Predicting a president's foreign policy based on his campaign rhetoric can be as risky as buying diamonds off the Internet cash in advance. During the 2008 primaries, Barack Obama came under repeated attack from Hillary Clinton for his proudly expressed willingness to negotiate with countries like Iran without preconditions. Nearly four years later that Obama position has been filed away in a drawer marked, "Wiser Reflections After Taking Office." George W. Bush needed a similar file. In a 2000 debate with Al Gore, Bush sniffed, "I don't think our troops ought to be used for what's called nation-building." As president, Bush, of course, had to deal with the aftermath of what's called "mission accomplished."

Romney is clearly on the hawkish side of the foreign-policy divide. In a 2007 presidential campaign speech to a Jewish audience, Romney played up the Hitler-at-Munich analogy: "In the face of what is an existential threat from jihadists, many in the Democratic Party are in the most serious delusional and politically driven denial since Neville Chamberlain." (A personal plea to politicians in both parties: Nearly 75 years later, can we drop this rhetorical fixation on British pre-war appeasement? The presidential passion to emulate Churchill rather than Chamberlain has contributed to the march of folly from Vietnam to Iraq).

Yet listening carefully to Romney offers hints of a candidate reluctant to be hamstrung by foreign-policy commitments before he is inaugurated. When asked about a possible American attack on Iranian nuclear facilities in a December interview with the Washington Examiner, Romney stressed the military ambiguities: "The endgame begins with thoroughly understanding the options that we have. That's not something that I've been briefed upon. I have not sat down with U.S. military and said, 'All right, let's look at the widest array of military options that we have.'" Every prudent presidential candidate avoids offering too many specifics in response to hypothetical national-security questions. But Romney's full answer on Iran in his Examiner interview prompted James Lindsay, a senior vice president at the Council on Foreign Relations, to conclude, "So even if the political rhetoric about Iran gets red hot on the campaign trail, don't assume that a Romney administration would be hell-bent on taking military action against Tehran."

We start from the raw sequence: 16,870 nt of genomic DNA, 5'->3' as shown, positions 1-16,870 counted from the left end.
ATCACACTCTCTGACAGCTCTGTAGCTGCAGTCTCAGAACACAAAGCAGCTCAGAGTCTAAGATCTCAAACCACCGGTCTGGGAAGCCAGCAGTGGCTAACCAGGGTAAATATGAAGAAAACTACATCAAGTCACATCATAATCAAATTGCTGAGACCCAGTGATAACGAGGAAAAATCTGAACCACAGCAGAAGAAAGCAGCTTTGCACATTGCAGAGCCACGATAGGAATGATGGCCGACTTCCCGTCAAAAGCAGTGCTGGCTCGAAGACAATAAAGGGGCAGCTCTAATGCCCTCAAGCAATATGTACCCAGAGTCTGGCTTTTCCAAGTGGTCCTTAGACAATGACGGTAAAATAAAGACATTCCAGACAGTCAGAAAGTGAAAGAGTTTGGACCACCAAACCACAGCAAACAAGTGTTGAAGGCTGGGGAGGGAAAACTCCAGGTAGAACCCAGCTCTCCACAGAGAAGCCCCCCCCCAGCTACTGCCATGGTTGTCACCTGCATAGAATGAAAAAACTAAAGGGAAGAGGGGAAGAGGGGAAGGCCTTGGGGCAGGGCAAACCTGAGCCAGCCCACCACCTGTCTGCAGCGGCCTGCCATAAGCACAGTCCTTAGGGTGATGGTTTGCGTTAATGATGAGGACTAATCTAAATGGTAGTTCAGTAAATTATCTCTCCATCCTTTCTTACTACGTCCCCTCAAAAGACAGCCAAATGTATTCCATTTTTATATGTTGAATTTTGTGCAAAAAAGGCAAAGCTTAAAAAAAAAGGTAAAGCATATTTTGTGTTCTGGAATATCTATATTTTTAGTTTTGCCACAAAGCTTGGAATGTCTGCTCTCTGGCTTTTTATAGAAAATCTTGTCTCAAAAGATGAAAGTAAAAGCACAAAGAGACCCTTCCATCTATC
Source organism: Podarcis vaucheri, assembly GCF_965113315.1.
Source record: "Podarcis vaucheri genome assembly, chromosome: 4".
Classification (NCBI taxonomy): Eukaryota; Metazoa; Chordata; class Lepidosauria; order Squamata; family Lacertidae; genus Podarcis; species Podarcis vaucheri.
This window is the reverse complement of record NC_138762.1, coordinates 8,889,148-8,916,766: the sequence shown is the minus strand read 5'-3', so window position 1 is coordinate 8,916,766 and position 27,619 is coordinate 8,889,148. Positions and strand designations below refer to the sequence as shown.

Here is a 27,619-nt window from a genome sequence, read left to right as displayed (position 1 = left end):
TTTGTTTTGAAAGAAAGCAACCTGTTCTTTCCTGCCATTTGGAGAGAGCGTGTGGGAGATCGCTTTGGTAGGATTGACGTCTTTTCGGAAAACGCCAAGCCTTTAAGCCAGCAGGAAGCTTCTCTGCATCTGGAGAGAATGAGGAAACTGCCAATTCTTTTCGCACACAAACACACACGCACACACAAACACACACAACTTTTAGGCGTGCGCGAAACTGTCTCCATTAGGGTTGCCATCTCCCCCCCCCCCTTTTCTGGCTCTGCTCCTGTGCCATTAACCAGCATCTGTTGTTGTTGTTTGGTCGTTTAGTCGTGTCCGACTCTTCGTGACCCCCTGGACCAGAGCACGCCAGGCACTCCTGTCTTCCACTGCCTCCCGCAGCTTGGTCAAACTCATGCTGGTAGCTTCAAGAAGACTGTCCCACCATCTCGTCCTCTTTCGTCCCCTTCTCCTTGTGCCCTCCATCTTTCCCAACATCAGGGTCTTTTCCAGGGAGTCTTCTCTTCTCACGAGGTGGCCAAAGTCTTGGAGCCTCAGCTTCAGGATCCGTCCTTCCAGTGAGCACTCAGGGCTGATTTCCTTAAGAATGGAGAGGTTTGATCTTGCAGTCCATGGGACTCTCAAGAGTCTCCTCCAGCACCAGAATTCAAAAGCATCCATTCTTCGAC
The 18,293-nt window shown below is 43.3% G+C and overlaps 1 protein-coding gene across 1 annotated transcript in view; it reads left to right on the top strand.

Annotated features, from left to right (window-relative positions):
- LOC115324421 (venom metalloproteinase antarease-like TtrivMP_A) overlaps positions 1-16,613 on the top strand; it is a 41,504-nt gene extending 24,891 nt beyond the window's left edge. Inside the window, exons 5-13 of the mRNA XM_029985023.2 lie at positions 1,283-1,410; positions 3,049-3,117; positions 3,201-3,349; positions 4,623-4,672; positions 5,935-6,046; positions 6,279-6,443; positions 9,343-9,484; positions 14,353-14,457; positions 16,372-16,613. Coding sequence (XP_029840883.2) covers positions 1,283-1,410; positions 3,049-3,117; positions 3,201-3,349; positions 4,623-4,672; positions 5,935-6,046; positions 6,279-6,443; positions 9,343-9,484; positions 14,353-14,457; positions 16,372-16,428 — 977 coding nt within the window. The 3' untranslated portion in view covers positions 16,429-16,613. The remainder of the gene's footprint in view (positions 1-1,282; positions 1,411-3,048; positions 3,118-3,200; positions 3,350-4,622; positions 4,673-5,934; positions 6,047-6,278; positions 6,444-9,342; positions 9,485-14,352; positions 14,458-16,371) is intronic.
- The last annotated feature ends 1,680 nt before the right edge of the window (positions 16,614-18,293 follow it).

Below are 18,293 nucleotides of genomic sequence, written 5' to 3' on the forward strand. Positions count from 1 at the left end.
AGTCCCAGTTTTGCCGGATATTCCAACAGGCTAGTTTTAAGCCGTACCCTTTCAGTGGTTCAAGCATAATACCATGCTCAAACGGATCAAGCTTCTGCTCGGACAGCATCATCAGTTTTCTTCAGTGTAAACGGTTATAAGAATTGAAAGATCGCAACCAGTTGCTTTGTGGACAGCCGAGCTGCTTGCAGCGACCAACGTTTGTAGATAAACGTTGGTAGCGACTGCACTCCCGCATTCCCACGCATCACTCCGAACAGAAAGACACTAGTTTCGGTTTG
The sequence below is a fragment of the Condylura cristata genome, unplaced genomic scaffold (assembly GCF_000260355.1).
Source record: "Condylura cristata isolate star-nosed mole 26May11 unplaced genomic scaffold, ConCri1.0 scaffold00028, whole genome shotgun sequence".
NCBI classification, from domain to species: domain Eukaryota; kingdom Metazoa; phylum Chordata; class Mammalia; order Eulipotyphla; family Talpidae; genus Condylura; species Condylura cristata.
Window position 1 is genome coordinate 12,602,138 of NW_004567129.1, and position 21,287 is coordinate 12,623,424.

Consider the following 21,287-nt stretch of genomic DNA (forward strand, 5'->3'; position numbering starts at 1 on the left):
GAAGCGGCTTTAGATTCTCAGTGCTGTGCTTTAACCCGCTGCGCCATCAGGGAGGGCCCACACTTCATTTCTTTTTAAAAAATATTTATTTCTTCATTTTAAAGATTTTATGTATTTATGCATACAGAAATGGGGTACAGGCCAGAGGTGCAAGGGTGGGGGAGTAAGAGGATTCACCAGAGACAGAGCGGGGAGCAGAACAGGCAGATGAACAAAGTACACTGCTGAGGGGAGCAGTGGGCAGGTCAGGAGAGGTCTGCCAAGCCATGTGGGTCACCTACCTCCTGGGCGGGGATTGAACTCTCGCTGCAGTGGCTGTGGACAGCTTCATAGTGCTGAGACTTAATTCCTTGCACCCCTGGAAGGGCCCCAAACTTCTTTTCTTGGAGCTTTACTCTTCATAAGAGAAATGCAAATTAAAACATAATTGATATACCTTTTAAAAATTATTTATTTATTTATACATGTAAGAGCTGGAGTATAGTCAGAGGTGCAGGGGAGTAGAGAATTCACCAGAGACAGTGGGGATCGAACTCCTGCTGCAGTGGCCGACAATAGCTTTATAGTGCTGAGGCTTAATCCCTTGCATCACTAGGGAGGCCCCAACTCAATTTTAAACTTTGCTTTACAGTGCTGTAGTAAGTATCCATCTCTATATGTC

Gingrich is even more difficult to categorize on Iran. The former House speaker and fading presidential contender can glibly describe America as already waging World War III (as he did in 2006) and direly depict a nuclear-armed Iran as "the biggest national security threat of the next 10 years." But Gingrich--in sharp contrast to Santorum--is also a skeptic about the "bomb-bomb-bomb-Iran" chorus and its confidence that military strikes can eliminate Tehran's nuclear capacity. During a Lincoln-Douglas-style debate with Jon Huntsman (remember him?) in New Hampshire in December, Gingrich called the bombs-away option "a fantasy" because Iran has located so much of its nuclear program in hardened underground sites. The Gingrich cheap-hawk approach would pivot around covert action to further disrupt Iranian nuclear development and emphasize permanent regime change--rather than short-term military action--as the overriding goal of American policy.

Five years after he sounded the tocsin about Iran's nuclear threat, Santorum remains confident about the national-security remedy. Appearing on Meet the Press in January, Santorum said, "We will degrade those facilities through air strikes, and make it very public that we're doing that." That is the Santorum difference: no ambiguity and no hypocrisy. It explains why the thought of the sweater-vested former senator in the Oval Office is either--depending on your political point of view--alluring or alarming.

Walter Shapiro, who is covering his ninth presidential campaign, writes the "Character Sketch" column for Yahoo News, examining what we know about the character and personalities of the 2012 candidates. He is also a special correspondent for the New Republic. Follow him on Twitter at @waltershapiroPD.